.. tip to double bass ... play along to the big 4 of thrash (metallica, megadeth, anthrax, testament) when that's easy move up to cannibal corpse, deicide, morbid angel, and death ... then move up to hat eternal, nile, behemoth ... etc (if you can )
Those last few there are especially "if you can" bands..

I think that's a pretty good layout though for what someone, who wants to play metal should focus on. Start with the skank beats and simply blasts, those have to be so stupidly solid before you can even get to the next level of playing.
 

Arky

Platinum Member
Well if you consider what some peeps can do... Actually this is getting close to 200 bpm... as 32nd notes! Tim Waterson hit(s) about 365 bpm, and some guy (there's a YouTube video) does 1.500ish notes per minute (equals about 380 bpm).
 
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Anthony Amodeo

Guest
you guys are going about it in a way where there are very few benefits

don't go by 16th notes and BPM..... go through subdivisions at a low BPM so you have a better understanding of how to internalize the quarter note and your time

many many more benefits to this approach and will give you many more options as a player

trust me

it may take longer to master but you will be a much more versatile player
 

Messerschmitt

Senior Member
wait .. what .. people agreeing with 32nd notes ... NOOOO.. 16ths man .. 16th notes .. ...

i think you got it all confused ... in records like slayer .. the hats are 8ths not quarters ...
My toughts.
I can`t remember any songs that use 32nd notes for double bass, but 90& of the double bass songs i know and listen to use 16th notes or 16th note triplets for the bass drum. They sound like 32nd notes just because they`re fast as hell , lol!
My advice would be: start playing 16th notes at a low tempo (let`s say, 120 BPM) and slowly work your way up. I can currently go as high as 180, wich is pretty enough for me, althrough my goal is 200.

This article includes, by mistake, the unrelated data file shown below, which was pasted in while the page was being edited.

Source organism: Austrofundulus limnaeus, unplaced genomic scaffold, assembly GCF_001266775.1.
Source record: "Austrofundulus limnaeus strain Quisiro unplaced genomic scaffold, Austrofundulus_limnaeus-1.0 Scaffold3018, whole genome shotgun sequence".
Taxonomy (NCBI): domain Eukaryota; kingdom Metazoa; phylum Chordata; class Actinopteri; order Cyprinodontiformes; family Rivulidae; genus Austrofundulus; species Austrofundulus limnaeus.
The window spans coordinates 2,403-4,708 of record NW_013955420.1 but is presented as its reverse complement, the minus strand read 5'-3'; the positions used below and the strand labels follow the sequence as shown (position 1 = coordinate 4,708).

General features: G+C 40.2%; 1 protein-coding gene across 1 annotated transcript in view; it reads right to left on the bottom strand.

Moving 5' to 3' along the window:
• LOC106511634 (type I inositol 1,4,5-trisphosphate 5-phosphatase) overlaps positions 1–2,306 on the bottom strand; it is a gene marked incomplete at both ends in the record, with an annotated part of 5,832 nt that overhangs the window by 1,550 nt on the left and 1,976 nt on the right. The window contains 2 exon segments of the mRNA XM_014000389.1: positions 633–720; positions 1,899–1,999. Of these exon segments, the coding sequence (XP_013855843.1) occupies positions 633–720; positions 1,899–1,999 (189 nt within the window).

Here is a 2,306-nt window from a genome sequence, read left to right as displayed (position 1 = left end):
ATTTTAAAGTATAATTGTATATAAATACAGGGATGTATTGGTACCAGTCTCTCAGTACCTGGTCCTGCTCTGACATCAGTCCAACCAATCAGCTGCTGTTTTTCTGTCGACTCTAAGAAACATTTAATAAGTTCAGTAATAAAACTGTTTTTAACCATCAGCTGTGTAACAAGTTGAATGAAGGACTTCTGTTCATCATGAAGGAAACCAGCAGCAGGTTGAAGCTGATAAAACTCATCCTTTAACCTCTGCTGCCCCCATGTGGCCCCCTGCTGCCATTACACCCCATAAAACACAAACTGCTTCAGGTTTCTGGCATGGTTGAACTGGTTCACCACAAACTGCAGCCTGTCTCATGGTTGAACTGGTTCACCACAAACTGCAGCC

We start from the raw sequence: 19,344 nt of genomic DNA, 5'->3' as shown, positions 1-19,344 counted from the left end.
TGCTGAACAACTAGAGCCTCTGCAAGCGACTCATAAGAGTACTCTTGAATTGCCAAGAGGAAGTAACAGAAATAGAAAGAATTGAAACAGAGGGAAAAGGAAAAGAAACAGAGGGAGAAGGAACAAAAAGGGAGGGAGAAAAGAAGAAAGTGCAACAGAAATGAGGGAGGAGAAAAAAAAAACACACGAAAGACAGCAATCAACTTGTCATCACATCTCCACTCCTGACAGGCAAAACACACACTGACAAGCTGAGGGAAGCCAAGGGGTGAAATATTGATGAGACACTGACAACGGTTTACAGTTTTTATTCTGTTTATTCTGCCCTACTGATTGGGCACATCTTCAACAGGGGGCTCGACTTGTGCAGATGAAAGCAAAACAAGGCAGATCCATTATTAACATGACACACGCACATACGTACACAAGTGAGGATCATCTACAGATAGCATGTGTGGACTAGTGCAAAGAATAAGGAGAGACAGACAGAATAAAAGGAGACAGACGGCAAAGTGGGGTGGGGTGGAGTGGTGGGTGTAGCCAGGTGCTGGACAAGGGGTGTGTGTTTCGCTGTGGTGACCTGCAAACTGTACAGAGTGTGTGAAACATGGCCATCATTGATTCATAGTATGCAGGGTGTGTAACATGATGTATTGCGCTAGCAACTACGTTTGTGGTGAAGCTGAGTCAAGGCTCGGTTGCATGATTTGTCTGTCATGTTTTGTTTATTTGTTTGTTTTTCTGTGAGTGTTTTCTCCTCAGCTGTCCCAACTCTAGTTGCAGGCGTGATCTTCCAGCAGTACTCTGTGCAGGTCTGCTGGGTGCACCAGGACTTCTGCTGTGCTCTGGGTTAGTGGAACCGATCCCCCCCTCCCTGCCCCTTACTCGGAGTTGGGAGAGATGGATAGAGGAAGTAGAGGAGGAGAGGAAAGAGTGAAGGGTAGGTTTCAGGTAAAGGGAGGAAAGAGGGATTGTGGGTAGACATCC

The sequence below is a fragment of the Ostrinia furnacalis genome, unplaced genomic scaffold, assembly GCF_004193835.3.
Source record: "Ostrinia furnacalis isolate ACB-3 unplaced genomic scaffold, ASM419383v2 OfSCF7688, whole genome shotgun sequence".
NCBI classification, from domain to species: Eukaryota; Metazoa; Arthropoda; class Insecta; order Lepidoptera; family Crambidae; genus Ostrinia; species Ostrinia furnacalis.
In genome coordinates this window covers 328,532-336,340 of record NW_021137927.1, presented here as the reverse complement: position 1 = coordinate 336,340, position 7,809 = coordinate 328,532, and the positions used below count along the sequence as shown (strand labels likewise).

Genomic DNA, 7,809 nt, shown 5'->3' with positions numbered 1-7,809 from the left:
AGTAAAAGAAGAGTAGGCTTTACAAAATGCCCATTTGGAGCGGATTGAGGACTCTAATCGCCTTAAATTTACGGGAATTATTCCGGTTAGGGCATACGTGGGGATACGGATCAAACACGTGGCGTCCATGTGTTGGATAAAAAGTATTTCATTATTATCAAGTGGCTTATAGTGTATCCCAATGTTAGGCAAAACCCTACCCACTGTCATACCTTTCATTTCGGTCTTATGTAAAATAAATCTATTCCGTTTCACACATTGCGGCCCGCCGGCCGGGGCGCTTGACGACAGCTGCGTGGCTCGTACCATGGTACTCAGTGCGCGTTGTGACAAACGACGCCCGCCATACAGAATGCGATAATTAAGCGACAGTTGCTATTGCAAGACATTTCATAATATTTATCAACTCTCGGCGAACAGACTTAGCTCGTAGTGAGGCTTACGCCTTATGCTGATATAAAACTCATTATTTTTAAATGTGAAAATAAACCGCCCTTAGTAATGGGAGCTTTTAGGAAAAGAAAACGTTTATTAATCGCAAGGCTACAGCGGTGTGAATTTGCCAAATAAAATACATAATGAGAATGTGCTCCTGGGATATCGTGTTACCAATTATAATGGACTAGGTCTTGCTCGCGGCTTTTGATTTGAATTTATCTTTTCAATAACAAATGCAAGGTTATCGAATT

Bretton

Silver Member
Yeah, don't forget about triplets, it's just as important to be able to play those in time as groups of 4.

as for tempos, I'm from the Gene Hoglan school of thought, that 32nd notes DO exist, and to say you're playing at 200, or 250, is just doubling the tempo and playing 16ths instead to make it sound more impressive. At 200 I can't count 1 ee and ah 2 ee and ah in my head, nor can I headbang quarter notes, so what I'm actually feeling is 100 bpm.

Sorry if that sounds insulting to anyone, no offence to anyone intended.
 

Big_Al47

Senior Member
Thanks again everyone! I'm glad to know it's 16th. notes on the double bass. I can play a normal 4/4 beat at around 140bpm but that is really pushing it. There is no way I can play double bass at that tempo, not at this point anyway.

I will keep practicing at my pace now and hopefully I can push those tempos up in a few months.
 

Pocket-full-of-gold

Platinum Member
At 200 I can't count 1 ee and ah 2 ee and ah in my head, nor can I headbang quarter notes, so what I'm actually feeling is 100 bpm.
But isn't that just splitting hairs? I'm guessing you can't count 32nd notes and bang your head on the 8th note at 100bpm either?

Why is saying "I can play 32nd notes at 100bpm" any less impressive than saying "I can play 16th notes at 200bpm"....I don't get it.

Most of these metal tunes are written at in excess of 200bpm.....if that's the case, then the foot patterns are 16th notes, not 32nd notes. Wasn't that what the Op was asking, or am I missing something here?